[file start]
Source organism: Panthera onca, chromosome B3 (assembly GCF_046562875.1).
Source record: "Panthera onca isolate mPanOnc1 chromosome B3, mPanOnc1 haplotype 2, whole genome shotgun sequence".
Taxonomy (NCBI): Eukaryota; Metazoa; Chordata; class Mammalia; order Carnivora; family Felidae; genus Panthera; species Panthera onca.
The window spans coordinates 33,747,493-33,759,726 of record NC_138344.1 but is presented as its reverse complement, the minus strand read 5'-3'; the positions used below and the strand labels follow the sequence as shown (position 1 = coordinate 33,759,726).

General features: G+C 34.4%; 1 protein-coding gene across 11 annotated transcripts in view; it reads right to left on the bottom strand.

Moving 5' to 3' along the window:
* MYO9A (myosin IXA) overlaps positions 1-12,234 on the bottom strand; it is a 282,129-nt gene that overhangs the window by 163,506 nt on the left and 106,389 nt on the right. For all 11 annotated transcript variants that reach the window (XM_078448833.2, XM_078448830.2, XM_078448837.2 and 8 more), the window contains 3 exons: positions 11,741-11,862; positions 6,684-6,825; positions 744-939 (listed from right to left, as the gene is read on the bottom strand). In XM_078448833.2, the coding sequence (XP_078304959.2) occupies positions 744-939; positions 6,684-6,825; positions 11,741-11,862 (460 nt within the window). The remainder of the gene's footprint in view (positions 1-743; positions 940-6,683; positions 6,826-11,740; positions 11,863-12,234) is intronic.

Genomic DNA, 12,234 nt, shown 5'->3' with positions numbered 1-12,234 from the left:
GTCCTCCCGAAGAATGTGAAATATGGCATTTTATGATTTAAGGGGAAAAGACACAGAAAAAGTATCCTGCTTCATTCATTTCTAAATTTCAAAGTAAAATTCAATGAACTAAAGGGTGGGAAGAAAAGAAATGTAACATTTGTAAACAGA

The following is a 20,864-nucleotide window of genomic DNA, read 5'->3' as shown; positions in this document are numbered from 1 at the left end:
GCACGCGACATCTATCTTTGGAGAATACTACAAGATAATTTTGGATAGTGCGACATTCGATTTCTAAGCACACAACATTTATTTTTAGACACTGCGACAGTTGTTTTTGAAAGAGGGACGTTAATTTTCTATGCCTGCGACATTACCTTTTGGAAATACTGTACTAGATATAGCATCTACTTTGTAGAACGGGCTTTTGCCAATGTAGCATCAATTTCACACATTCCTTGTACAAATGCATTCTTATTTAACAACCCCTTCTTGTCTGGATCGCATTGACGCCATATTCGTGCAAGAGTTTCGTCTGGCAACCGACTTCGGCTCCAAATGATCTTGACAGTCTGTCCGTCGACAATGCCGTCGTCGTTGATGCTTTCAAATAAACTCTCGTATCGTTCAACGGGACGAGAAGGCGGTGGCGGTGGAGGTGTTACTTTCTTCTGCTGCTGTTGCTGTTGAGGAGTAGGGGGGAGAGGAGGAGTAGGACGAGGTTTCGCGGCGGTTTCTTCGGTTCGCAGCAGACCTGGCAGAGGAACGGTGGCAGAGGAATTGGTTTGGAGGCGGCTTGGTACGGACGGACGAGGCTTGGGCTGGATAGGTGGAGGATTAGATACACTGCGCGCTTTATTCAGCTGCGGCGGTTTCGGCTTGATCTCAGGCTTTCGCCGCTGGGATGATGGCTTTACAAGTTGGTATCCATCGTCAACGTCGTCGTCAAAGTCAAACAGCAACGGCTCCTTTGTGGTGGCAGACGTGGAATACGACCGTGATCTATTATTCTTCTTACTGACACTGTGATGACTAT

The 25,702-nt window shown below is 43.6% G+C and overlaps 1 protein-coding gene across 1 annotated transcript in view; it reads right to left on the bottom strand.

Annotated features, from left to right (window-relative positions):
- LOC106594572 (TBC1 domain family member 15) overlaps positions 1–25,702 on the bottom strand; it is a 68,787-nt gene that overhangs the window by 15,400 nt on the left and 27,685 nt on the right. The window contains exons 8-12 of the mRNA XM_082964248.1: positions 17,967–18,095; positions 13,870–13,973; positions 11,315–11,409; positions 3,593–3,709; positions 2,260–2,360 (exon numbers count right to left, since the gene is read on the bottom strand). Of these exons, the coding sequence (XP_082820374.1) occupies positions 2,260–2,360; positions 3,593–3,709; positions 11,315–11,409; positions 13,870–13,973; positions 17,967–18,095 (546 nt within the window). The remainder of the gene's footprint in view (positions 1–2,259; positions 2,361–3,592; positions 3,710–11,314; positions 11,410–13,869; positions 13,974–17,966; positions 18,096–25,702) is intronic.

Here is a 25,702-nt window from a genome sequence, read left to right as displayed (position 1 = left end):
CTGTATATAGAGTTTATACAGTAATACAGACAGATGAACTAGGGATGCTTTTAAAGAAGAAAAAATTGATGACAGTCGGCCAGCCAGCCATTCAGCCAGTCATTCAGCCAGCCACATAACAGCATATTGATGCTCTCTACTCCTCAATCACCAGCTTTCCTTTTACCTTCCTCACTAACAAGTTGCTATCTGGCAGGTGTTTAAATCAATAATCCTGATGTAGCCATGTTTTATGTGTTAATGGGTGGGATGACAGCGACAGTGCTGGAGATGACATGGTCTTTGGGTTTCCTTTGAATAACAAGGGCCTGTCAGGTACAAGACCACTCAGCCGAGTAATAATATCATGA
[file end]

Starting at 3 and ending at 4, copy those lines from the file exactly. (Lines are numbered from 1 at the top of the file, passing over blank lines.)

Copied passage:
Taxonomy (NCBI): Eukaryota; Metazoa; Chordata; class Mammalia; order Carnivora; family Felidae; genus Panthera; species Panthera onca.
The window spans coordinates 33,747,493-33,759,726 of record NC_138344.1 but is presented as its reverse complement, the minus strand read 5'-3'; the positions used below and the strand labels follow the sequence as shown (position 1 = coordinate 33,759,726).